Page 5, 29th August 1975

29th August 1975
Page 5
Page 5, 29th August 1975 — Reasons for change to comprehensives

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Reasons for change to comprehensives

Mr Norman St John-Stevas has addressed me directly or indirectly in your columns several times in recent months, and 1 realise that my failure to respond to him may have seemed discourteous when we have known each other so long since our distant schooldays. I ought therefore to say a word about my reasons for not responding earlier, As he points out, when he writes on education rather than, for instance, on liturgy, he has another capacity: Opposition spokesman on education. I have always felt that political and ecclesiastical representatives should if possible avoid engaging in public controversy, and that if one started it the other should he wary of making the situation worse by replying.

.1 have no desire now to be contentious, but I think that perhaps I ought not to delay longer in making a few comments even if I cannot cover in a letter all the points he makes.

1. The issue of direct-grant schools and comprehensive reorganisation is not new and has been with us for 10 years. In this period a few direct-grant schools have become comprehensive, and plans have been prepared for more to do so.

Why has this been happening? Because in the areas in which they are located they have been either the only Catholic grammar schools or a substantial part of the grammar schools, This role as local Catholic grammar schools is reflected in the high proportion of their places taken up by local education authorities and made available to pupils as free places.

To create a satisfactory comprehensive system without the local grammar schools would be very difficult. But if the schools stayed out of a system, their free places could not he assured and, as Mr St JohnStevas points out, there would not be enough Catholic parents able to afford the fees.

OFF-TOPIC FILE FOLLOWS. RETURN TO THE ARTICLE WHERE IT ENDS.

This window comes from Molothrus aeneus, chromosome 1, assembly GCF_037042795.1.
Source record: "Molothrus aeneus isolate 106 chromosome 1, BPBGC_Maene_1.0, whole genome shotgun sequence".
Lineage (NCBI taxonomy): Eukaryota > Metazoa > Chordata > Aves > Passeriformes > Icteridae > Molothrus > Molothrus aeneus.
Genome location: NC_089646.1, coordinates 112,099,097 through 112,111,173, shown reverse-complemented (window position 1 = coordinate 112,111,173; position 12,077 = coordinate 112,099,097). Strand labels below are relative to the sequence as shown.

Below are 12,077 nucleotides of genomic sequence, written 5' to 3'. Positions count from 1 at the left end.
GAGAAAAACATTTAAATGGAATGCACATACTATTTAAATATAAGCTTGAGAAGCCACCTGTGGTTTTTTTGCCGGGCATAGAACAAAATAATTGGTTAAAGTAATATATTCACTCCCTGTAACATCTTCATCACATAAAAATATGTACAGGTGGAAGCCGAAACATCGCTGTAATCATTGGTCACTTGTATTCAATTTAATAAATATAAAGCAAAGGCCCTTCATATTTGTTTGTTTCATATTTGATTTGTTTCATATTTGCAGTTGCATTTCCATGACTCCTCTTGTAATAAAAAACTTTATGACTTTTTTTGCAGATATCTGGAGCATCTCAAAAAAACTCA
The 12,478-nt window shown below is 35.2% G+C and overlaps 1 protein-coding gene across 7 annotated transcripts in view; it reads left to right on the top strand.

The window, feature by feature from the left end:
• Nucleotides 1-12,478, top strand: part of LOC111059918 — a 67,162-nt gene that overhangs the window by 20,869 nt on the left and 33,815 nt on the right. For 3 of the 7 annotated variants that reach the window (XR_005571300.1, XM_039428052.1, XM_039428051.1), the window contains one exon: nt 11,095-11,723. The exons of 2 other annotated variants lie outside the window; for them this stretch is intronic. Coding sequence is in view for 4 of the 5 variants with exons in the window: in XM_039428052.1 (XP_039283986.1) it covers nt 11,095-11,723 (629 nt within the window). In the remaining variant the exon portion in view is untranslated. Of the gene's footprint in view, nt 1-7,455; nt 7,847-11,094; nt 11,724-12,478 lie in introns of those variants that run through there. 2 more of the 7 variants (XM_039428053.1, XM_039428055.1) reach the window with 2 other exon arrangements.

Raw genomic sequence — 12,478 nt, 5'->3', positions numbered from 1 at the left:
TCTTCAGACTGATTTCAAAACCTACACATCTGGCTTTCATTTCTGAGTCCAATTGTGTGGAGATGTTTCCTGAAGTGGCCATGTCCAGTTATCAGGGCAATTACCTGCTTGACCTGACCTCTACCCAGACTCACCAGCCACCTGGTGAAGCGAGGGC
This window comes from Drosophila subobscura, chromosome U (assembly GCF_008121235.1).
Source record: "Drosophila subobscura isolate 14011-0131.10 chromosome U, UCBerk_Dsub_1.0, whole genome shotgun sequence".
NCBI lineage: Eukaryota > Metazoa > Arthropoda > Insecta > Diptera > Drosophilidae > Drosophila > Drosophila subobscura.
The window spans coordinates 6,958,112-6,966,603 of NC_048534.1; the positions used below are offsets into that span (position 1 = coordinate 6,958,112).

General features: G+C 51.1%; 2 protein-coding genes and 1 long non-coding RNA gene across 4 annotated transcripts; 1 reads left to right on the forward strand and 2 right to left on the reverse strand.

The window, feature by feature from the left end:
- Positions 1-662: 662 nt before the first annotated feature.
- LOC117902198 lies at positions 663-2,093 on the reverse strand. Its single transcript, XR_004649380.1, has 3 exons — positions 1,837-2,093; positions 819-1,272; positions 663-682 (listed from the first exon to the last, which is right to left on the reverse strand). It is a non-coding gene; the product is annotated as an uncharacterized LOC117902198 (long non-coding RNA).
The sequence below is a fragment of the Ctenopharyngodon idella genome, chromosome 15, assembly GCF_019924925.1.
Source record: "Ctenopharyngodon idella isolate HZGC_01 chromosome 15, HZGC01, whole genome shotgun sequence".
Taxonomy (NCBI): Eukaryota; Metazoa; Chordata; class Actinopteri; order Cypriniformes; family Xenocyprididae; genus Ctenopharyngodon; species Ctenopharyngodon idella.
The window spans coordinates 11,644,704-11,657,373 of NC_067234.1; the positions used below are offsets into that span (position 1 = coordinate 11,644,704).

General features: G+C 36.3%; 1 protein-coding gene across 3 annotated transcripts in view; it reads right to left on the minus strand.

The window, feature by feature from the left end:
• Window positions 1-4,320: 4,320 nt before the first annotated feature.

He calls for a clear stand on principle. But it is not clear what the principle is. Is it that in areas where there are Catholic direct-grant schools there should be no cornprehensive reorganisation, irrespective of Government or local authority policy and that the schools should stay as they are?

So far as their status (direct-grant) is concerned as distinct from their role of grammar or comprehensive, the CEC has always taken the view that the status need not change while the role did. But if the Government proposes the replacement of direct-grant status by aided status this is not something which can be resisted on principle, when the great majority of Catholic schools have always been in the aided category.

He says that the financial problems are more complex than we have implied. "If the schools go into the State sector as maintained county grammar schools, then sites will have to be bought from religious orders." (Actually the prospect is that they would be maintained voluntary aided comprehensive schools).

But there seems to be a basic misapprehension here that a change to aided status requires either a change of ownership or ownership by local authorities. It does not. A voluntary-aided school remains in the ownership of its trustees and a school can become aided and remain in in the same ownership, as has happened with many Catholic independent schools which have become aided.

R. F. Cunningham Secretary, Catholic Education Council 41 Cromwell Road, London, SW7

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